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Officials identify remains found at Indiana farm in 1983 as Chicago teen slain by late serial killer



Human remains found buried in 1983 at an abandoned Indiana farm have been identified as those of a Chicago teenager who was a victim of the late serial killer Larry Eyler, authorities said Tuesday.

The remains, which were found near the remains of three young men Eyler also killed, are those of Keith Lavell Bibbs, who was 16 when he died, according to the Newton County Coroner’s Office and the DNA Doe Project.

Eyler confessed to at least 20 killings before dying in 1994 at an Illinois prison, where he was on death row for the 1984 murder of 15-year-old Danny Bridges of Chicago.

In 1990, Eyler confessed to killing a Black male in July 1983 at a Newton County farm and described that male as being in his late teens or early 20s, said Pam Lauritzen, spokeswoman for the DNA Doe Project, a non-profit that works to identify cold case victims.

Bibbs, who was a Chicago resident, would have been 16 at the time of his death, she said.

The Newton County Coroner’s Office worked with the DNA Doe Project, Indiana State Police and the Identify Indiana Initiative to identify Bibbs nearly 40 years after his remains were discovered.

He is the last to be positively identified of the four victims found buried in shallow graves in October 1983 at the abandoned farm in Lake Village, about 60 miles (96 kilometres) southeast of Chicago. All four had been drugged and murdered by Eyler, according to his confessions.

Newton County Coroner Scott McCord said he was working Tuesday on paperwork needed to get Bibbs’ remains sent to his relatives for burial. He said the family is requesting privacy while they grieve.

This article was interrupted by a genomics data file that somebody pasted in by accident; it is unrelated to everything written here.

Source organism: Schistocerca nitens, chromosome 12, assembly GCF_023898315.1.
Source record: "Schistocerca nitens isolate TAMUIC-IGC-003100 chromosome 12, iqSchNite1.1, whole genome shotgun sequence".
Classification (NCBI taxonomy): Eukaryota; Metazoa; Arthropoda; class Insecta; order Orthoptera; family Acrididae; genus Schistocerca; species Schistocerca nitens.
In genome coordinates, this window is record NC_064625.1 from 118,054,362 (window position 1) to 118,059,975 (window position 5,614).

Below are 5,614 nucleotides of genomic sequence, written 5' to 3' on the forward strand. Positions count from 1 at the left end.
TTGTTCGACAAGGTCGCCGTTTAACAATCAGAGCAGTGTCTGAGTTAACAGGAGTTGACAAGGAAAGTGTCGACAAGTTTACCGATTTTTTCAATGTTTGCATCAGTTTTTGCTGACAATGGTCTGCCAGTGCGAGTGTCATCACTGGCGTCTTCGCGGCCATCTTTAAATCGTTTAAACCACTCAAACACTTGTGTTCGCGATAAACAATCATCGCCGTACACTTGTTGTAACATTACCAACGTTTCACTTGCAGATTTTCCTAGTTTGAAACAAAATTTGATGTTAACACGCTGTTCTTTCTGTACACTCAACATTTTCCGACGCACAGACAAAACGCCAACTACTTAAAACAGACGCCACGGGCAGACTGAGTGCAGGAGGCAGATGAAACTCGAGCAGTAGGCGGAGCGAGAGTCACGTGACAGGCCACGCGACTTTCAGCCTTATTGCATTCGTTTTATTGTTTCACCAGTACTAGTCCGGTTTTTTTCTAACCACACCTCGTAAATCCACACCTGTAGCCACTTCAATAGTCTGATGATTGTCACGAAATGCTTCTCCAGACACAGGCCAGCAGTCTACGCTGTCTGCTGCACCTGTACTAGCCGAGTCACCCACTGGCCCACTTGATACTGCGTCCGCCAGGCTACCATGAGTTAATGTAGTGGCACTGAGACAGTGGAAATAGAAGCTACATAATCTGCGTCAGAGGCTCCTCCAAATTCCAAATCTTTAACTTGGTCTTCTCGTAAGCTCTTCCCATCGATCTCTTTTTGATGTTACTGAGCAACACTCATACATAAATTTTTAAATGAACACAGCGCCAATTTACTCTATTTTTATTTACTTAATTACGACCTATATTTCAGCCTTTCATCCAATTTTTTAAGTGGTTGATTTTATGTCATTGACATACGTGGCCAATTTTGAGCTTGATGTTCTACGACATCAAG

“Everything’s done except for getting him back home,” he told The Associated Press on Tuesday. “It’s been a long road getting all those kids identified.”

The DNA Doe Project said in a news release that Bibbs’ DNA was “highly degraded” and investigators spent more than two years repeatedly trying to create “a workable DNA profile” to compare to databases used for forensic cases. In January, the non-profit said a team of investigative genetic genealogists had finally made progress unravelling Bibbs’ “complex family tree,” leading to his identification.

Two of Eyler’s four victims found buried at the farm were identified early in the investigation as Michael Bauer and John Bartlett. In April 2021, the coroner’s office announced that authorities had identified a third victim as John Ingram Brandenburg Jr. of Chicago, leaving only Bibbs’ body unidentified at that time.

In December 2021, authorities announced that the body of another of Eyler’s victims found at a different site in rural northwestern Indiana had been identified as 19-year-old William Joseph Lewis of Peru, Indiana.

Lewis’ body was also found in October 1983, but in a Jasper County field, about 70 miles (112 kilometres) southeast of Chicago. He was last seen alive in 1982 by his family at a friend’s funeral in Houston, Texas, officials said.


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